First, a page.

Commission votes 4-3 to cut vehicle lanes, add bike lanes to NW 8th Ave.
Published: Thursday, December 5, 2013 at 8:23 p.m.
Last Modified: Thursday, December 5, 2013 at 8:23 p.m.
The City Commission is forging ahead with the hotly debated plan to add bike lanes and reduce vehicle lanes along a stretch of Northwest Eighth Avenue.
After hours of arguments for and against the proposal, commissioners voted 4-3 Thursday to make those changes part of the working design for a future road resurfacing project.
The full 3.3-mile road resurfacing project will run from Northwest Sixth Street to Northwest 40th Drive. The commission majority voted to reduce travel lanes and add bike lanes along most of the less than one-mile stretch between Northwest 23rd and Northwest 34th streets in the area of Loblolly Woods Nature Park.
The roadway is one-lane in each direction to the east of 23rd and two-lanes in each direction to the west of 34th.
Commissioners Susan Bottcher, Thomas Hawkins, Lauren Poe and Randy Wells voted to support the redesign, which also includes a landscaped median.
During commission debate on the issue, Poe quoted a slew of policies from the Comprehensive Plan stating the city's transportation system should include "complete streets" with facilities for all modes of transportation.
Mayor Ed Braddy and commissioners Todd Chase and Yvonne Hinson-Rawls voted in opposition to the vehicle lane reduction.
"I support bicycle facilities," Hinson-Rawls said. "I just don't support them at the expense of automobiles."
The commission majority also voted to keep the current trial version of the design, which includes the vehicle lane reduction and the added bike lanes, in place along that stretch of Eighth Avenue until construction on the resurfacing project starts — probably sometime in 2015.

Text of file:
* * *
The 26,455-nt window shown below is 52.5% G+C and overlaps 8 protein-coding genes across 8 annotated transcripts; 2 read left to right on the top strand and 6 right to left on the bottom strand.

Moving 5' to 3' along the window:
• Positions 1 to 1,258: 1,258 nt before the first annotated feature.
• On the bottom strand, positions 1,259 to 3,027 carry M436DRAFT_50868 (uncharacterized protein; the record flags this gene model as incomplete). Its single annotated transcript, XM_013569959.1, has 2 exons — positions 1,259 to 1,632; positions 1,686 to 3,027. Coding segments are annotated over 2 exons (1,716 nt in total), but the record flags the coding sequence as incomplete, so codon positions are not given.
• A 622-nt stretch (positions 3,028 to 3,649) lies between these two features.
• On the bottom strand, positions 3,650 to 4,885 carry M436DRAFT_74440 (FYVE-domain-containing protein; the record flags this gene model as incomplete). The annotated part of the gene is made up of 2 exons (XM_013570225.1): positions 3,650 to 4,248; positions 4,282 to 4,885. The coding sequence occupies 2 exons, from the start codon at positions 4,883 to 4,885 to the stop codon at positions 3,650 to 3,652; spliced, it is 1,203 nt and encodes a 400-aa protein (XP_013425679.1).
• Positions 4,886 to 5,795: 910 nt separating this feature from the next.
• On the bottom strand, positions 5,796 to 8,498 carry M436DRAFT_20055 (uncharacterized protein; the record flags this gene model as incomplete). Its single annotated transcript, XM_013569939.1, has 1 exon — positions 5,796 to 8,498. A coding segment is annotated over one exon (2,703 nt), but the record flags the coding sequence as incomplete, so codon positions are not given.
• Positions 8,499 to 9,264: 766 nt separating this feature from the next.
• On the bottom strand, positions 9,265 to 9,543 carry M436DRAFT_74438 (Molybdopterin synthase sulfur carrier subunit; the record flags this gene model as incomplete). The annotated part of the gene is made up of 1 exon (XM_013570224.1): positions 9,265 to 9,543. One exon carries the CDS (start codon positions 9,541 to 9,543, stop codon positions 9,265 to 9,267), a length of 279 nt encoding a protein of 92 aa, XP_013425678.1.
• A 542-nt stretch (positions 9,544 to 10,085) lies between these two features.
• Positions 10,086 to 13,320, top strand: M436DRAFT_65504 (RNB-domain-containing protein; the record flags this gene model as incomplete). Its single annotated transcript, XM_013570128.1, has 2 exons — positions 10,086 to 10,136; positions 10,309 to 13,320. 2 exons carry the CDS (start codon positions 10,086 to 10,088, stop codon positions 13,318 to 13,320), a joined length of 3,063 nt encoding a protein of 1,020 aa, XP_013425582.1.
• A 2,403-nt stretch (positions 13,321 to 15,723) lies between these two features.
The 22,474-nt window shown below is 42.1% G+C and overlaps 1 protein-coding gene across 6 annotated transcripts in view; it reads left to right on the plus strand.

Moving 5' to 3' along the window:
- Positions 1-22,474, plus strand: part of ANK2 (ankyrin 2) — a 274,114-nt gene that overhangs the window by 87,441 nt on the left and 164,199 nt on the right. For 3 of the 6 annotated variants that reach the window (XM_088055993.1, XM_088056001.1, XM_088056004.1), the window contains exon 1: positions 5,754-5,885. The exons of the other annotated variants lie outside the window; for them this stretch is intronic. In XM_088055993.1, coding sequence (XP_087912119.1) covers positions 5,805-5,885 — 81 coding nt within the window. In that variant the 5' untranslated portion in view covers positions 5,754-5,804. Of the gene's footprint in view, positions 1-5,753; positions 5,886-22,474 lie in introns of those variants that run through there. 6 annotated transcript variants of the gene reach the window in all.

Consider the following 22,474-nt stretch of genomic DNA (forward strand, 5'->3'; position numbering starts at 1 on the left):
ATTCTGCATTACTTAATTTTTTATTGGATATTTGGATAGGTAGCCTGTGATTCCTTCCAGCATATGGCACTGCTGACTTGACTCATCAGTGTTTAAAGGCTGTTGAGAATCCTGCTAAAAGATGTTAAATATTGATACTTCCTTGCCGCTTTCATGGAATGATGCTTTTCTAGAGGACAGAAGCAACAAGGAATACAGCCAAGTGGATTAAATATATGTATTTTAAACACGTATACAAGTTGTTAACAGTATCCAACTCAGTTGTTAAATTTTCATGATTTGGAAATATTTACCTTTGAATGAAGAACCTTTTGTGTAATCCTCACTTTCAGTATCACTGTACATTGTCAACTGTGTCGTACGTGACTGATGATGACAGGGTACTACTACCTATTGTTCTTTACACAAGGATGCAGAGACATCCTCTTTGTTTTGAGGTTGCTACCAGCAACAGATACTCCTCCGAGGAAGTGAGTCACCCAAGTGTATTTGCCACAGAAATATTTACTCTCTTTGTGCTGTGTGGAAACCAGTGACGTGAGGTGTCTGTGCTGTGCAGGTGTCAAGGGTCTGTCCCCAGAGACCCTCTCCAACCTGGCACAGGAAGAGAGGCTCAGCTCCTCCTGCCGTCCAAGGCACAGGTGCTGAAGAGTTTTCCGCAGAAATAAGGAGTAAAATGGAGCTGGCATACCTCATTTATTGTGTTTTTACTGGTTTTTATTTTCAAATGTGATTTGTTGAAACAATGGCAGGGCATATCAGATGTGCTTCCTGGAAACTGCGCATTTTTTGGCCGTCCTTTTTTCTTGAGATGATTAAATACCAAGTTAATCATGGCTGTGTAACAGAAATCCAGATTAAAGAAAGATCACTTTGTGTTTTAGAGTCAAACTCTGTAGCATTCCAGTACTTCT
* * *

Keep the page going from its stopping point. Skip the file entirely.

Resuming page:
That means that segment of road will have fewer vehicle travel lanes along it while a county construction project is ongoing along the major east-west corridor to the north, Northwest 16th/23rd Avenue.
Public Works Director Teresa Scott said that if traffic volume increases significantly along Northwest Eighth during the construction on 16th/23rd, staff could bring a proposal to the commission to temporarily revert Northwest Eighth back to two lanes in each direction.
Debate among commissioners and among members of the public who supported or opposed the redesign included conflicting arguments on whether the changes would increase cyclist safety or lead to traffic congestion.
A Public Works Department analysis concluded that wait times at the intersection with 34th Street were not significantly impacted by the change and the level of service, a measure of congestion and traffic volume, was not affected. The two crashes reported from August to October matched the number of crashes from the prior year.
The staff analysis showed that bicycle trips, when compared to a 2011 count, increased from 108 in 2011 to 149 in 2013. Two separate 12-hour snapshots showed an average of 106 pedestrians. Automobiles remained the vast majority of the traffic — more than 98 percent — at 14,551 average daily trips.
With wider sidewalks also part of the plan, Braddy said the "one percent get two lanes, the sidewalks as well as their own lane, the motorists, the 98 percent, get one lane."
Arnall Downs, who has lived off Northwest Eighth for decades, said the changes, which include a lower speed limit, have slowed speeding traffic and made it more safe for foot traffic to cross the road between the two sections of Loblolly Nature Park.
Ethan Fieldman, who also lives off Northwest Eighth, said the changes were an "enormous inconvenience" for motorists.
Jeff McAdams, the president of the Fraternal Order of Police, presented a policy paper from the police union opposed to the lane reduction because it would negatively impact emergency response times.
Police Chief Tony Jones and Sgt. Joe Raulerson, head of the department's traffic safety team, said they had no input on the union's statement and were not aware of it prior to Thursday's meeting. Jones and Raulerson said they had not had any input or conducted an analysis on how the redesign might affect emergency response times.
After Thursday, the ongoing design process for the road resurfacing project will go to the City Commission's Recreation, Cultural Affairs and Public Works Committee for more work hammering out details. It will come back before the full commission for future votes before construction begins.
With design still ongoing, cumulative cost estimates for the road project are in the range $3.3 million, but that figure is not final.
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